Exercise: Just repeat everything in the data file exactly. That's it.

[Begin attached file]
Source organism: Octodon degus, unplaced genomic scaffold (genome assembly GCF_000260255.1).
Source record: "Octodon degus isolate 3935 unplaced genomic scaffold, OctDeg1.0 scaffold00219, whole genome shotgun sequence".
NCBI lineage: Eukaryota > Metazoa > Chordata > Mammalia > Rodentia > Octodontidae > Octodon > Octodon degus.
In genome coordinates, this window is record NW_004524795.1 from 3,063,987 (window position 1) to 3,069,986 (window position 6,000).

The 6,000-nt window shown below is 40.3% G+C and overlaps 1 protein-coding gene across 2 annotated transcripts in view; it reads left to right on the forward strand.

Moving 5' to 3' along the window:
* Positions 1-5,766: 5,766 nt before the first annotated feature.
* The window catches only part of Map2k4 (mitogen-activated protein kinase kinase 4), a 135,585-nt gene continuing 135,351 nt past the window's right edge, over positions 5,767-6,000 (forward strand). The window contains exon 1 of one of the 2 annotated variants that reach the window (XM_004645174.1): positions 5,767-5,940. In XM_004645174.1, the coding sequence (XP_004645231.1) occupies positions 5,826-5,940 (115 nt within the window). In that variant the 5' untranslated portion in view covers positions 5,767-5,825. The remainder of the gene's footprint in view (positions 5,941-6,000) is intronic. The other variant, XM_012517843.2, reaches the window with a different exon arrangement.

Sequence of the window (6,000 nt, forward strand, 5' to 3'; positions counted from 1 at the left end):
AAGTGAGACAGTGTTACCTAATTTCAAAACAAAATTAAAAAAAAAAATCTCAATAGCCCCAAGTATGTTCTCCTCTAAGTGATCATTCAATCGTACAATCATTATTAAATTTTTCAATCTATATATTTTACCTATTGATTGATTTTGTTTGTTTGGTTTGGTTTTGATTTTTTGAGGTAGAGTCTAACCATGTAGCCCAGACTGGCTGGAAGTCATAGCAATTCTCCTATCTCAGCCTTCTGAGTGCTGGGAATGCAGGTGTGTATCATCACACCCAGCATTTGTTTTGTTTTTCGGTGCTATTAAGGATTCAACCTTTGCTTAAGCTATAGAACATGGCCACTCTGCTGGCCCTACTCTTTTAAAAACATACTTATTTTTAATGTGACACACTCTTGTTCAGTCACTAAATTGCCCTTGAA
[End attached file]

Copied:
Source organism: Octodon degus, unplaced genomic scaffold (genome assembly GCF_000260255.1).
Source record: "Octodon degus isolate 3935 unplaced genomic scaffold, OctDeg1.0 scaffold00219, whole genome shotgun sequence".
NCBI lineage: Eukaryota > Metazoa > Chordata > Mammalia > Rodentia > Octodontidae > Octodon > Octodon degus.
In genome coordinates, this window is record NW_004524795.1 from 3,063,987 (window position 1) to 3,069,986 (window position 6,000).

The 6,000-nt window shown below is 40.3% G+C and overlaps 1 protein-coding gene across 2 annotated transcripts in view; it reads left to right on the forward strand.

Moving 5' to 3' along the window:
* Positions 1-5,766: 5,766 nt before the first annotated feature.
* The window catches only part of Map2k4 (mitogen-activated protein kinase kinase 4), a 135,585-nt gene continuing 135,351 nt past the window's right edge, over positions 5,767-6,000 (forward strand). The window contains exon 1 of one of the 2 annotated variants that reach the window (XM_004645174.1): positions 5,767-5,940. In XM_004645174.1, the coding sequence (XP_004645231.1) occupies positions 5,826-5,940 (115 nt within the window). In that variant the 5' untranslated portion in view covers positions 5,767-5,825. The remainder of the gene's footprint in view (positions 5,941-6,000) is intronic. The other variant, XM_012517843.2, reaches the window with a different exon arrangement.

Sequence of the window (6,000 nt, forward strand, 5' to 3'; positions counted from 1 at the left end):
AAGTGAGACAGTGTTACCTAATTTCAAAACAAAATTAAAAAAAAAAATCTCAATAGCCCCAAGTATGTTCTCCTCTAAGTGATCATTCAATCGTACAATCATTATTAAATTTTTCAATCTATATATTTTACCTATTGATTGATTTTGTTTGTTTGGTTTGGTTTTGATTTTTTGAGGTAGAGTCTAACCATGTAGCCCAGACTGGCTGGAAGTCATAGCAATTCTCCTATCTCAGCCTTCTGAGTGCTGGGAATGCAGGTGTGTATCATCACACCCAGCATTTGTTTTGTTTTTCGGTGCTATTAAGGATTCAACCTTTGCTTAAGCTATAGAACATGGCCACTCTGCTGGCCCTACTCTTTTAAAAACATACTTATTTTTAATGTGACACACTCTTGTTCAGTCACTAAATTGCCCTTGAA